The SAME CENTAURO. An arrow in the fields

During the second half of the 1960s, the three variants of the Centauro (55, 60 and 65 HP) were key in the international expansion of SAME. It was the beginning of an era of incredible commercial success for the company, with annual production growing to over 17,000 units in just six years (from 1966 to 1972). These sales were not just in Italy but also in France and, beyond Europe, Africa (Libya and Ethiopia in particular), as one can clearly deduce by leafing through the pages of the House Organ 4RM of 1967.

The evocatively named Centauro was instrumental in this period of remarkable growth for SAME. By now, the hand-crafted production methods of the company’s early years had given way to industrial manufacturing processes. At the start of the 1970s, the company had a workforce of 770 persons and a range of over 20 different models from 20 to 100 horsepower, and 20,000 tractors rolled off the assembly lines every year.

The centaur symbol flaunted proudly on the hood embodies the union between the intelligence of man and the strength of the horse. Not even the tiniest detail, including the choice of name, was left to chance in the development of this next generation tractor, which would become a favourite of farmers in its day and a treasured collector’s item today.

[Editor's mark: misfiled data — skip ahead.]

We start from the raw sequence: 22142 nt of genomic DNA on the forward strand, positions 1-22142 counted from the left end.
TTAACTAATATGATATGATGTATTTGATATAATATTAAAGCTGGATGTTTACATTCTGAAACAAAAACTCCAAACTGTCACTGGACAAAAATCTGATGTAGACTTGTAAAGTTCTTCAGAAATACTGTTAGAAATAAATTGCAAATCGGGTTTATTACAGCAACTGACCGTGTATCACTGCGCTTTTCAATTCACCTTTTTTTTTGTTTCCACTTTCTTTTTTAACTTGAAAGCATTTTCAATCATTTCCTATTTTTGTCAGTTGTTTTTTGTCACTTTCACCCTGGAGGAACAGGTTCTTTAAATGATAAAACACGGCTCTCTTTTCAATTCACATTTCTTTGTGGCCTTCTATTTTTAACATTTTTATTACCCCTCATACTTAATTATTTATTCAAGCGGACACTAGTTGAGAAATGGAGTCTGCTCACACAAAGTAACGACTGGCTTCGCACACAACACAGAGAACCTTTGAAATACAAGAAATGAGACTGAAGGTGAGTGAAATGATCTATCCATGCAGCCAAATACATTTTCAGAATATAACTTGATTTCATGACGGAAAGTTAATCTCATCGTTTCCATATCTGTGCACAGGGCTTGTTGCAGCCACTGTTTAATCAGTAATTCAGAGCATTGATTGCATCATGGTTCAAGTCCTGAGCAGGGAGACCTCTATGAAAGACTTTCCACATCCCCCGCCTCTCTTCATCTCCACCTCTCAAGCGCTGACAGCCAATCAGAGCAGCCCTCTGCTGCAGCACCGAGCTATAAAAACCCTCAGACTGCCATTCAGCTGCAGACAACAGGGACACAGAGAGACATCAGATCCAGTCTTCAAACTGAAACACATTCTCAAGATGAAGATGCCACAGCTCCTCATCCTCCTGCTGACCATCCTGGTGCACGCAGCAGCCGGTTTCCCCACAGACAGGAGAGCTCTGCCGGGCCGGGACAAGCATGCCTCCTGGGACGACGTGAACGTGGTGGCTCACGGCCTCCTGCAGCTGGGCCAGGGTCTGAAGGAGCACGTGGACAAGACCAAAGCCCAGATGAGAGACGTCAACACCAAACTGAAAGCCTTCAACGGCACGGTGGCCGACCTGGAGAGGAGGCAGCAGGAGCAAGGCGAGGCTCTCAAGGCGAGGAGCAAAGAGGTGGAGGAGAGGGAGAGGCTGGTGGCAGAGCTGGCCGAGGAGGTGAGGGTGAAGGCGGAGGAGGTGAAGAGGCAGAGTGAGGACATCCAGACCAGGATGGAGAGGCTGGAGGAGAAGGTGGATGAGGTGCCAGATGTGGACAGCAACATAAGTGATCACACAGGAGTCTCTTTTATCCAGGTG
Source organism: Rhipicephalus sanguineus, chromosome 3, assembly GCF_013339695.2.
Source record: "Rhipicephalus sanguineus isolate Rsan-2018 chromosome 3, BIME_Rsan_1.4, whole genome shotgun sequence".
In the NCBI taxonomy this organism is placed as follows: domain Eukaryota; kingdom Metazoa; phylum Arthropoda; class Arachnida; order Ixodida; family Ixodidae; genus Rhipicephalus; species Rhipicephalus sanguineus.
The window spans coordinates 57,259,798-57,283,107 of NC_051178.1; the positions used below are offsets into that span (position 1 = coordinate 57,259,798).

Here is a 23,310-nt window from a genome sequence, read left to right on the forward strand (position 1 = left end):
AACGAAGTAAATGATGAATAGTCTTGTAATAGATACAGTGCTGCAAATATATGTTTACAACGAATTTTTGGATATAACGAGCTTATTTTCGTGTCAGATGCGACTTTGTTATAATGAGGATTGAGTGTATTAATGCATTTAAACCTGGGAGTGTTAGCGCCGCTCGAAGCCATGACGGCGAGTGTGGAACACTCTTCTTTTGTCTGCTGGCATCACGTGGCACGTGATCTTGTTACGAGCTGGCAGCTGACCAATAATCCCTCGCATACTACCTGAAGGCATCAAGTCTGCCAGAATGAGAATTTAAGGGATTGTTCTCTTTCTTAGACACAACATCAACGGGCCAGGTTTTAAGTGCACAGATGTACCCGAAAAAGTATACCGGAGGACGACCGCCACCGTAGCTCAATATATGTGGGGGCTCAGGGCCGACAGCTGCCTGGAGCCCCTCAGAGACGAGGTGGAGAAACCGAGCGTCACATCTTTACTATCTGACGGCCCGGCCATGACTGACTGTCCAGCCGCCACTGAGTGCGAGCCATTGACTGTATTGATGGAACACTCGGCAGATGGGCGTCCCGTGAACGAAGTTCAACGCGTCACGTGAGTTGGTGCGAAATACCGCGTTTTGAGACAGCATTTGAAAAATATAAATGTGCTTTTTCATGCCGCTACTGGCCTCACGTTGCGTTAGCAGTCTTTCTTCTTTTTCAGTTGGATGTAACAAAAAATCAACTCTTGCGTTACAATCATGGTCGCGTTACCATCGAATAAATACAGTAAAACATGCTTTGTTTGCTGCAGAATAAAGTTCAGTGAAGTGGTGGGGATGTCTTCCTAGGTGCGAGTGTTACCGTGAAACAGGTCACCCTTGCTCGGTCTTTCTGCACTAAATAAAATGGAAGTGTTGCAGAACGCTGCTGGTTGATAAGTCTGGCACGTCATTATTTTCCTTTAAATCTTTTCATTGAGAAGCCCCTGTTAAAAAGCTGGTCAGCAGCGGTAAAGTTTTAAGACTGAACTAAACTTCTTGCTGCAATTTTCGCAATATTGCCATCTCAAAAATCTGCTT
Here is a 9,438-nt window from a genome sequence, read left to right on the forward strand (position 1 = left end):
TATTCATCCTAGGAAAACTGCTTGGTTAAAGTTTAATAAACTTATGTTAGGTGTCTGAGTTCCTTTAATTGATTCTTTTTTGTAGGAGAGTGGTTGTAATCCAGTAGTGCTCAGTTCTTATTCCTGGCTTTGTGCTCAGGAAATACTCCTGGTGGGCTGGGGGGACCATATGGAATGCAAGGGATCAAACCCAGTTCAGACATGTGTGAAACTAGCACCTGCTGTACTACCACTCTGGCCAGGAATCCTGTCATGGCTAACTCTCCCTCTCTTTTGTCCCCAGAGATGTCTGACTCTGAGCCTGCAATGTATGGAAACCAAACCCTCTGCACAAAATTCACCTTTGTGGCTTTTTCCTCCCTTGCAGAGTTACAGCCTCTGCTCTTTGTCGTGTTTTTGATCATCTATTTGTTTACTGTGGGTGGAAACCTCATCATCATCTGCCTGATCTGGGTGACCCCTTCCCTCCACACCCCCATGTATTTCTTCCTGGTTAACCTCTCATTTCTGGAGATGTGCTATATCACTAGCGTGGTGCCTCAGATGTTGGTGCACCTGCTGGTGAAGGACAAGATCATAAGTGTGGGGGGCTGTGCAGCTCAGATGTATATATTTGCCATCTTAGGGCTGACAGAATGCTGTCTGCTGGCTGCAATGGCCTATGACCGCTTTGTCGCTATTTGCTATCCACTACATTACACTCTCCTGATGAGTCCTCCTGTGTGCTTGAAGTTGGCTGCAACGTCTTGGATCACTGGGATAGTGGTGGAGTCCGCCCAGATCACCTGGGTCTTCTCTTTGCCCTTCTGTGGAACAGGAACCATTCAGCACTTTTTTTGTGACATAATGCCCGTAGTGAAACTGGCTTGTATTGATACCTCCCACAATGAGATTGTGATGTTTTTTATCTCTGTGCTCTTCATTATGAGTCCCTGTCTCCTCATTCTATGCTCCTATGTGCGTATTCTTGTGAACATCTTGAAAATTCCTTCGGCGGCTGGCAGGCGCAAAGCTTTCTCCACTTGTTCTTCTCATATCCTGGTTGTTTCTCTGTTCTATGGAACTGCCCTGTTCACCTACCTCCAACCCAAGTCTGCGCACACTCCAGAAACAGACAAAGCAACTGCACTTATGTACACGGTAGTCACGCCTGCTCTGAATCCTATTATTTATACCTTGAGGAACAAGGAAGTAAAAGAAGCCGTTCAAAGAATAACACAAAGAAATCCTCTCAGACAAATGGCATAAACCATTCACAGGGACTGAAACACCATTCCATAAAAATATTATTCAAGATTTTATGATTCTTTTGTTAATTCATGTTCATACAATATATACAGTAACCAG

But let’s take a look at some of the unique characteristics of this tractor.

At first glance, looking at the model on display in the SAME Museum, you can see its particularly low centre of gravity which, together with the short wheelbase, offered extraordinary agility, especially when working in hilly terrain. Leafing through the pages of the promotional catalogue kept in the Historical Archives, we come across the following: “just sit behind the wheel and you’ll appreciate all the innovative features of this tractor, the new form-hugging seat with armrests, the more rational, intuitive controls and the generous new instrumentation on the dashboard”.

Now let’s open the hood and take a detailed look at the mechanicals: here you can see the air-cooled engine (a hallmark SAME solution) with a “V” cylinder layout for extreme compactness. From the mechanic’s perspective, underneath the tractor, we can see the SAME four wheel drive system with a coaxial shaft integrated in the under-chassis. This is essentially a single shaft leading from the transmission to the front axle with no universal joints or angles; making the tractor less prone to breakdown, slippage and loss of control.

Intelligent solutions abound in every detail: for example the particularly compact front differential, combined with the epicyclic final drive units integrated in the wheel hubs, allowed the tractor to tackle even the roughest terrain conditions with ease.

The Centauro was described as a “veritable mechanical brain”, as – with both rear and a mid-mounted PTOs, a multitude of attachment points for any possible implement and a lifting capacity of over 1.4 tonnes – it offered a smart solution to the needs of any task.

The list could go on, but we’ll let you discover the rest for yourself by coming to see us at the museum in Treviglio, where, in addition to the Centauro, many other innovative SAME machines are also on display.